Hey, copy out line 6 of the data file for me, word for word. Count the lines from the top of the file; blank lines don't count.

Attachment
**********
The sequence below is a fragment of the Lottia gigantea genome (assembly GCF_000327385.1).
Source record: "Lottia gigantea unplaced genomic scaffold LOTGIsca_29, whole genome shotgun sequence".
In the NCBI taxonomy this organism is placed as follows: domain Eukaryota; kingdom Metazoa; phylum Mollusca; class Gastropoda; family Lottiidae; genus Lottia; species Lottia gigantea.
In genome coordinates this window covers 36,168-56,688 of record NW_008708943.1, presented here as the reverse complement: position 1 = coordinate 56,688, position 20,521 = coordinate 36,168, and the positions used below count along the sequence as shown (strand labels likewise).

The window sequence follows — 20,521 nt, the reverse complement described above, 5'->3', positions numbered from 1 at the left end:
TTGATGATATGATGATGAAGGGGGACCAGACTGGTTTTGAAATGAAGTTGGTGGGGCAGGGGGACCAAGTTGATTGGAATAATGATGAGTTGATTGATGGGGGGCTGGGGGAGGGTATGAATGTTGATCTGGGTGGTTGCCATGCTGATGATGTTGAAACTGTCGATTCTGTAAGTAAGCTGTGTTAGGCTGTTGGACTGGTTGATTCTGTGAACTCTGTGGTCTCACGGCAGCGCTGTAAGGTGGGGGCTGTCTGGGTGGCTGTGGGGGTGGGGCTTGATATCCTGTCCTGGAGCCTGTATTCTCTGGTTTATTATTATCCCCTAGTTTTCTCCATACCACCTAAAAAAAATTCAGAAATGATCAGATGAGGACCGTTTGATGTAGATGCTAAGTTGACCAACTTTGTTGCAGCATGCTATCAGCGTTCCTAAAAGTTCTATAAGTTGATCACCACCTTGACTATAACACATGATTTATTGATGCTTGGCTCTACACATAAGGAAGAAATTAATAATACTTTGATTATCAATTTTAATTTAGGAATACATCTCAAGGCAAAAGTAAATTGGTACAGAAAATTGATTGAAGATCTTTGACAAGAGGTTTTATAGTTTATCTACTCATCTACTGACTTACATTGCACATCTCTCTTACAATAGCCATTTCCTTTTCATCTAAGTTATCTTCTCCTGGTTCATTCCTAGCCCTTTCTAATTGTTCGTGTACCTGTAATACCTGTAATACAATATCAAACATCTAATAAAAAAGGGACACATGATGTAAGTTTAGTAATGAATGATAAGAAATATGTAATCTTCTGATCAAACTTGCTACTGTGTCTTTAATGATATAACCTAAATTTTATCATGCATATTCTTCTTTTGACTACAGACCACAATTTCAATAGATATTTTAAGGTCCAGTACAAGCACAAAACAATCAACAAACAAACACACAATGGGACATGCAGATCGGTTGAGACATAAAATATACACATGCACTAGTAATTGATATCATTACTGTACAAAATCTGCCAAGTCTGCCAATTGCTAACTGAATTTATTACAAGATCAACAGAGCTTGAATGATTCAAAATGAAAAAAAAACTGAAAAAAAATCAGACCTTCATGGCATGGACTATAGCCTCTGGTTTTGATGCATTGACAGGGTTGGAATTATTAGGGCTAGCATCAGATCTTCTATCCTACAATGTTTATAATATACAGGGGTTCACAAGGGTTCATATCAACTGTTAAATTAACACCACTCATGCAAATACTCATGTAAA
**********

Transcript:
TTGATGATATGATGATGAAGGGGGACCAGACTGGTTTTGAAATGAAGTTGGTGGGGCAGGGGGACCAAGTTGATTGGAATAATGATGAGTTGATTGATGGGGGGCTGGGGGAGGGTATGAATGTTGATCTGGGTGGTTGCCATGCTGATGATGTTGAAACTGTCGATTCTGTAAGTAAGCTGTGTTAGGCTGTTGGACTGGTTGATTCTGTGAACTCTGTGGTCTCACGGCAGCGCTGTAAGGTGGGGGCTGTCTGGGTGGCTGTGGGGGTGGGGCTTGATATCCTGTCCTGGAGCCTGTATTCTCTGGTTTATTATTATCCCCTAGTTTTCTCCATACCACCTAAAAAAAATTCAGAAATGATCAGATGAGGACCGTTTGATGTAGATGCTAAGTTGACCAACTTTGTTGCAGCATGCTATCAGCGTTCCTAAAAGTTCTATAAGTTGATCACCACCTTGACTATAACACATGATTTATTGATGCTTGGCTCTACACATAAGGAAGAAATTAATAATACTTTGATTATCAATTTTAATTTAGGAATACATCTCAAGGCAAAAGTAAATTGGTACAGAAAATTGATTGAAGATCTTTGACAAGAGGTTTTATAGTTTATCTACTCATCTACTGACTTACATTGCACATCTCTCTTACAATAGCCATTTCCTTTTCATCTAAGTTATCTTCTCCTGGTTCATTCCTAGCCCTTTCTAATTGTTCGTGTACCTGTAATACCTGTAATACAATATCAAACATCTAATAAAAAAGGGACACATGATGTAAGTTTAGTAATGAATGATAAGAAATATGTAATCTTCTGATCAAACTTGCTACTGTGTCTTTAATGATATAACCTAAATTTTATCATGCATATTCTTCTTTTGACTACAGACCACAATTTCAATAGATATTTTAAGGTCCAGTACAAGCACAAAACAATCAACAAACAAACACACAATGGGACATGCAGATCGGTTGAGACATAAAATATACACATGCACTAGTAATTGATATCATTACTGTACAAAATCTGCCAAGTCTGCCAATTGCTAACTGAATTTATTACAAGATCAACAGAGCTTGAATGATTCAAAATGAAAAAAAAACTGAAAAAAAATCAGACCTTCATGGCATGGACTATAGCCTCTGGTTTTGATGCATTGACAGGGTTGGAATTATTAGGGCTAGCATCAGATCTTCTATCCTACAATGTTTATAATATACAGGGGTTCACAAGGGTTCATATCAACTGTTAAATTAACACCACTCATGCAAATACTCATGTAAA